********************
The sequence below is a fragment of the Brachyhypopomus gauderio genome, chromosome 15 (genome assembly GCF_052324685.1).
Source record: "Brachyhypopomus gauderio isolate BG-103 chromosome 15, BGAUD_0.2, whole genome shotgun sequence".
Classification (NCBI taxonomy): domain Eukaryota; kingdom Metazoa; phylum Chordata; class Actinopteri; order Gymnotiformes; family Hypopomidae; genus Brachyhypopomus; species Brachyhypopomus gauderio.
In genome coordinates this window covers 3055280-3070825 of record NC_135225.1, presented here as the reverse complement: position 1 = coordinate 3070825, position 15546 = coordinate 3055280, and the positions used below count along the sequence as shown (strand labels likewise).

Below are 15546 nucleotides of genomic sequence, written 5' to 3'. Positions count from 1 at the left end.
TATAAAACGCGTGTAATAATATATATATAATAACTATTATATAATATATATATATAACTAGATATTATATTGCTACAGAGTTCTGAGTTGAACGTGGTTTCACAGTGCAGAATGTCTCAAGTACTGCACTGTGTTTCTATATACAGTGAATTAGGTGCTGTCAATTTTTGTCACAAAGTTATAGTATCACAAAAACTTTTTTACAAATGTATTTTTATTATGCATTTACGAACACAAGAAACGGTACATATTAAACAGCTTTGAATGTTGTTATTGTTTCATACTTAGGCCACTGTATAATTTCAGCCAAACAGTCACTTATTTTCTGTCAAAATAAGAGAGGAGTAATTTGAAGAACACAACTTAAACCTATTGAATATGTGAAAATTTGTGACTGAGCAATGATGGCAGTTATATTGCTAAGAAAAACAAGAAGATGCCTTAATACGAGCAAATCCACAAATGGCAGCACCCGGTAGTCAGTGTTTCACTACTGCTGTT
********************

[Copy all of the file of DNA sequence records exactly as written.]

The sequence below is a fragment of the Brachyhypopomus gauderio genome, chromosome 15 (genome assembly GCF_052324685.1).
Source record: "Brachyhypopomus gauderio isolate BG-103 chromosome 15, BGAUD_0.2, whole genome shotgun sequence".
Classification (NCBI taxonomy): domain Eukaryota; kingdom Metazoa; phylum Chordata; class Actinopteri; order Gymnotiformes; family Hypopomidae; genus Brachyhypopomus; species Brachyhypopomus gauderio.
In genome coordinates this window covers 3055280-3070825 of record NC_135225.1, presented here as the reverse complement: position 1 = coordinate 3070825, position 15546 = coordinate 3055280, and the positions used below count along the sequence as shown (strand labels likewise).

Below are 15546 nucleotides of genomic sequence, written 5' to 3'. Positions count from 1 at the left end.
TATAAAACGCGTGTAATAATATATATATAATAACTATTATATAATATATATATATAACTAGATATTATATTGCTACAGAGTTCTGAGTTGAACGTGGTTTCACAGTGCAGAATGTCTCAAGTACTGCACTGTGTTTCTATATACAGTGAATTAGGTGCTGTCAATTTTTGTCACAAAGTTATAGTATCACAAAAACTTTTTTACAAATGTATTTTTATTATGCATTTACGAACACAAGAAACGGTACATATTAAACAGCTTTGAATGTTGTTATTGTTTCATACTTAGGCCACTGTATAATTTCAGCCAAACAGTCACTTATTTTCTGTCAAAATAAGAGAGGAGTAATTTGAAGAACACAACTTAAACCTATTGAATATGTGAAAATTTGTGACTGAGCAATGATGGCAGTTATATTGCTAAGAAAAACAAGAAGATGCCTTAATACGAGCAAATCCACAAATGGCAGCACCCGGTAGTCAGTGTTTCACTACTGCTGTT